IAEA confirms almost all missing uranium in Libya now accounted for
Most of the roughly 2.5 tons of natural uranium has been found at that site in Libya.
VIENNA (Reuters) - Most of the roughly 2.5 tons of natural uranium ore concentrate (UOC) recently declared missing from a site in Libya have been found at that site, the U.N. nuclear watchdog told member states on Friday in a statement seen by Reuters.
The International Atomic Energy Agency informed member states in a similar confidential statement on March 15 first reported by Reuters that 10 drums containing the UOC had gone missing from a Libyan site not under government control.
While the amount of fissile material is less than that required for a nuclear bomb, and would need to go through processes known as conversion and enrichment to be usable in one, the IAEA said at the time that losing it "may present a radiological risk, as well as nuclear security concerns".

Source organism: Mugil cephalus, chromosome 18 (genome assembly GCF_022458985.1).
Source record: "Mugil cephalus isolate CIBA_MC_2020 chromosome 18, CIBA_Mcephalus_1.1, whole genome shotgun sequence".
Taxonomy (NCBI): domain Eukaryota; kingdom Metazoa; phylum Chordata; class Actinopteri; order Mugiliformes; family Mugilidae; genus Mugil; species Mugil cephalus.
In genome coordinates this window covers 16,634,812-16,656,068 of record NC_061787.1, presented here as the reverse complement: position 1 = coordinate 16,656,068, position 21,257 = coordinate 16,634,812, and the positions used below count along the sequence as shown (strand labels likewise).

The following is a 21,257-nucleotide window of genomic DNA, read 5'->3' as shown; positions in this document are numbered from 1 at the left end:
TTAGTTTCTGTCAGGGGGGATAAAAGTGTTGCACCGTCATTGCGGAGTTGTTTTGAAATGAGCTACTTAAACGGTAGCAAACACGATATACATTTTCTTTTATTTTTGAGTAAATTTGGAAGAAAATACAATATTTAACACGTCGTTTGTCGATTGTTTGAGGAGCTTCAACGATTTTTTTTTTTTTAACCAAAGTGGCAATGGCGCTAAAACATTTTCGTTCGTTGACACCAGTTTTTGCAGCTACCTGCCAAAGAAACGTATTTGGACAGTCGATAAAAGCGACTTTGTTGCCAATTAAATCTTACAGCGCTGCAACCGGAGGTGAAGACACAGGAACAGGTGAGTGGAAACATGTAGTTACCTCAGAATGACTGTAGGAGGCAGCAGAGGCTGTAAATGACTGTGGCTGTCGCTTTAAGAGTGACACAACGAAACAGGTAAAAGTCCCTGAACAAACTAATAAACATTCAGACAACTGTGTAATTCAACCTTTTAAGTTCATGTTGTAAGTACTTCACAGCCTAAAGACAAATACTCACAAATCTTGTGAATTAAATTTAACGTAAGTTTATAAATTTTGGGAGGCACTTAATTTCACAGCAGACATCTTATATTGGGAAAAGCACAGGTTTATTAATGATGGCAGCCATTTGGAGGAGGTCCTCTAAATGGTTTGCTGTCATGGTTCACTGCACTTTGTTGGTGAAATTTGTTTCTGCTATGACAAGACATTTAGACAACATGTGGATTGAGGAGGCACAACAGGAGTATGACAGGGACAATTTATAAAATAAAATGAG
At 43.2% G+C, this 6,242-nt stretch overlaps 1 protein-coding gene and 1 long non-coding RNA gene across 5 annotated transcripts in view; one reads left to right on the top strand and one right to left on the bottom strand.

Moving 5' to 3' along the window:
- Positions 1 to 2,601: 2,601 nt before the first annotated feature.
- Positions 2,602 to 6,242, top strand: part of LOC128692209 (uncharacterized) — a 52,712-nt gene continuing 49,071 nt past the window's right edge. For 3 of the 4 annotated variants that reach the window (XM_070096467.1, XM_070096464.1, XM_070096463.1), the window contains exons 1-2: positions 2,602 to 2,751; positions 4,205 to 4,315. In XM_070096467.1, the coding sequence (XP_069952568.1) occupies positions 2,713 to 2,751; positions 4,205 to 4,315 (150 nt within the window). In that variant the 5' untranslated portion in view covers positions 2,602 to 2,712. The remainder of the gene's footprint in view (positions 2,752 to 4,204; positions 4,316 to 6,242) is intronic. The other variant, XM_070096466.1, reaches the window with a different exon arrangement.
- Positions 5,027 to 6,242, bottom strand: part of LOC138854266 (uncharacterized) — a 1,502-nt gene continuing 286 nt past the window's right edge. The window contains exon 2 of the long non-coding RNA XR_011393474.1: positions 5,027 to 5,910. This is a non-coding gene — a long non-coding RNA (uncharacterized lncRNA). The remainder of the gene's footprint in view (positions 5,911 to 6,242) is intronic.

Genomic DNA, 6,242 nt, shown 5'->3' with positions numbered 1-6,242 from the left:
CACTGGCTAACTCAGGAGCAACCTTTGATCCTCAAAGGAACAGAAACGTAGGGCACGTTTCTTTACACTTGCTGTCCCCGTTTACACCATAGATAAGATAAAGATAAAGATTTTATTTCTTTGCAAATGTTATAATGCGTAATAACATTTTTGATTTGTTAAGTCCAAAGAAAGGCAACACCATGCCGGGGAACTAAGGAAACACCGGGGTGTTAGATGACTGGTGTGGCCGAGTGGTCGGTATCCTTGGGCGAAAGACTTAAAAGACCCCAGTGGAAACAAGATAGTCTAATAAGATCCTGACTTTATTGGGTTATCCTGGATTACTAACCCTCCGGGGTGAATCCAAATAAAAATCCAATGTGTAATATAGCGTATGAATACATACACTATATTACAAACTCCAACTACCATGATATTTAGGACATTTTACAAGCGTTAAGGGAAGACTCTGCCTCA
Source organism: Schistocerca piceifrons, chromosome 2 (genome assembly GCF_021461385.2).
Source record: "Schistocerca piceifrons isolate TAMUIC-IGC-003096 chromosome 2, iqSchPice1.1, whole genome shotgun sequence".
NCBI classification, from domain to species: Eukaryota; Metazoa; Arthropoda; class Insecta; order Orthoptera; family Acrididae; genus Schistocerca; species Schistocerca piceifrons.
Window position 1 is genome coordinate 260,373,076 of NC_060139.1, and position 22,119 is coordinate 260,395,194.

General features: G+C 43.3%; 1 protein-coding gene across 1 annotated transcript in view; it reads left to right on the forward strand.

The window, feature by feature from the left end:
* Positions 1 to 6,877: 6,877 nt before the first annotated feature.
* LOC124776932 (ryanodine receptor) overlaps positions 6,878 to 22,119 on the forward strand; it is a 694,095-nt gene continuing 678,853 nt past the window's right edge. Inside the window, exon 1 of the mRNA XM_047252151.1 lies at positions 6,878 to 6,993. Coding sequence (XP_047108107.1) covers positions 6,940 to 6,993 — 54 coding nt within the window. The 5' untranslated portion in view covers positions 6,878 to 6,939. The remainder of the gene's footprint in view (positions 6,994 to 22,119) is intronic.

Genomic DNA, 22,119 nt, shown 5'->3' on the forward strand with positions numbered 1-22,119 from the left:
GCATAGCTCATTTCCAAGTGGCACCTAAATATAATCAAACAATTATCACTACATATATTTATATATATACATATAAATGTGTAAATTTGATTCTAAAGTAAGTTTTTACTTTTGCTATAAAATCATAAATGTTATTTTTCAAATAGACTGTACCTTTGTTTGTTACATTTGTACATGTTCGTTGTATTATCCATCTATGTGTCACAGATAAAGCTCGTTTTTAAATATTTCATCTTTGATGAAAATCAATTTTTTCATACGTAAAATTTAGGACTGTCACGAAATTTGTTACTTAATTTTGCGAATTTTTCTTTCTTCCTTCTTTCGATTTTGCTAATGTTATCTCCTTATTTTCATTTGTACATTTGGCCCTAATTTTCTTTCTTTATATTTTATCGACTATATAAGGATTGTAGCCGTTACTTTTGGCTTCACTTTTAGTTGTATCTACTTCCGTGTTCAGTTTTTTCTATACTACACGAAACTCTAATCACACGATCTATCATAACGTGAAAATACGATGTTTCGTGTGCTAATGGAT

Following eastern Libyan forces' statement last week that they had found the drums of UOC near the warehouse they were taken from in southern Libya, the IAEA carried out an inspection on Tuesday and found that only "a relatively small amount of UOC was still unaccounted for," Friday's IAEA statement said.
"During the (inspection), Agency inspectors observed that drums that had not been present at the declared location at the time of the previous (inspection) had since been brought back and left in close proximity to the declared location," it said.
"Agency inspectors confirmed that these drums contained UOC and witnessed their transfer back to within the declared location for storage," the statement added.